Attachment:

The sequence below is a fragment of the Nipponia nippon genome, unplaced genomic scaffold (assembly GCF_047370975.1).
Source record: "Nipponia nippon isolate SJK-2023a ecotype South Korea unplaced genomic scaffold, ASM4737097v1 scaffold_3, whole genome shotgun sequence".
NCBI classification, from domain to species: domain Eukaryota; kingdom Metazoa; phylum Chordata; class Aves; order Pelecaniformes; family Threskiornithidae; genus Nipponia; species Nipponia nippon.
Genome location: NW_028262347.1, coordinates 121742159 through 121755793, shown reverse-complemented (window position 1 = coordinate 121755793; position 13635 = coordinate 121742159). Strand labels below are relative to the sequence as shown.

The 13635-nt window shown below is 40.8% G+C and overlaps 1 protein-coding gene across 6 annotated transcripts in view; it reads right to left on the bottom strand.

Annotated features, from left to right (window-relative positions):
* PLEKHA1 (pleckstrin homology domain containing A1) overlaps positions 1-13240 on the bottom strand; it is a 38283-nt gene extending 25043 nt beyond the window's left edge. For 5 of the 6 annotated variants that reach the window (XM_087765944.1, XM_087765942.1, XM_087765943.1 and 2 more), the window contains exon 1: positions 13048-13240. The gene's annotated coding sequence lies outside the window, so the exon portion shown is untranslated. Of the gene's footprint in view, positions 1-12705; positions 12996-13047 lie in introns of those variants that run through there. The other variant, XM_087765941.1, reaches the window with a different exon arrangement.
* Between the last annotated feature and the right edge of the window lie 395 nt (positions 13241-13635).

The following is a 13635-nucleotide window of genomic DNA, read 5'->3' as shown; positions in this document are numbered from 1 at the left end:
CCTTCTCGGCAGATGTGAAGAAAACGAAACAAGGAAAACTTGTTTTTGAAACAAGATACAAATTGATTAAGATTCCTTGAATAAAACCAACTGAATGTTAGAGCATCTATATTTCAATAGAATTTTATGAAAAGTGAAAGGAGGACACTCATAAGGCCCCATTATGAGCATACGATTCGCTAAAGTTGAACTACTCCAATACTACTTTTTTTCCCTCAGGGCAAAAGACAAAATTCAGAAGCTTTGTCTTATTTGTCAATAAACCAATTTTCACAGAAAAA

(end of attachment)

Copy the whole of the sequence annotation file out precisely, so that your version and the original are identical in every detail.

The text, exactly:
The sequence below is a fragment of the Nipponia nippon genome, unplaced genomic scaffold (assembly GCF_047370975.1).
Source record: "Nipponia nippon isolate SJK-2023a ecotype South Korea unplaced genomic scaffold, ASM4737097v1 scaffold_3, whole genome shotgun sequence".
NCBI classification, from domain to species: domain Eukaryota; kingdom Metazoa; phylum Chordata; class Aves; order Pelecaniformes; family Threskiornithidae; genus Nipponia; species Nipponia nippon.
Genome location: NW_028262347.1, coordinates 121742159 through 121755793, shown reverse-complemented (window position 1 = coordinate 121755793; position 13635 = coordinate 121742159). Strand labels below are relative to the sequence as shown.

The 13635-nt window shown below is 40.8% G+C and overlaps 1 protein-coding gene across 6 annotated transcripts in view; it reads right to left on the bottom strand.

Annotated features, from left to right (window-relative positions):
* PLEKHA1 (pleckstrin homology domain containing A1) overlaps positions 1-13240 on the bottom strand; it is a 38283-nt gene extending 25043 nt beyond the window's left edge. For 5 of the 6 annotated variants that reach the window (XM_087765944.1, XM_087765942.1, XM_087765943.1 and 2 more), the window contains exon 1: positions 13048-13240. The gene's annotated coding sequence lies outside the window, so the exon portion shown is untranslated. Of the gene's footprint in view, positions 1-12705; positions 12996-13047 lie in introns of those variants that run through there. The other variant, XM_087765941.1, reaches the window with a different exon arrangement.
* Between the last annotated feature and the right edge of the window lie 395 nt (positions 13241-13635).

The following is a 13635-nucleotide window of genomic DNA, read 5'->3' as shown; positions in this document are numbered from 1 at the left end:
CCTTCTCGGCAGATGTGAAGAAAACGAAACAAGGAAAACTTGTTTTTGAAACAAGATACAAATTGATTAAGATTCCTTGAATAAAACCAACTGAATGTTAGAGCATCTATATTTCAATAGAATTTTATGAAAAGTGAAAGGAGGACACTCATAAGGCCCCATTATGAGCATACGATTCGCTAAAGTTGAACTACTCCAATACTACTTTTTTTCCCTCAGGGCAAAAGACAAAATTCAGAAGCTTTGTCTTATTTGTCAATAAACCAATTTTCACAGAAAAA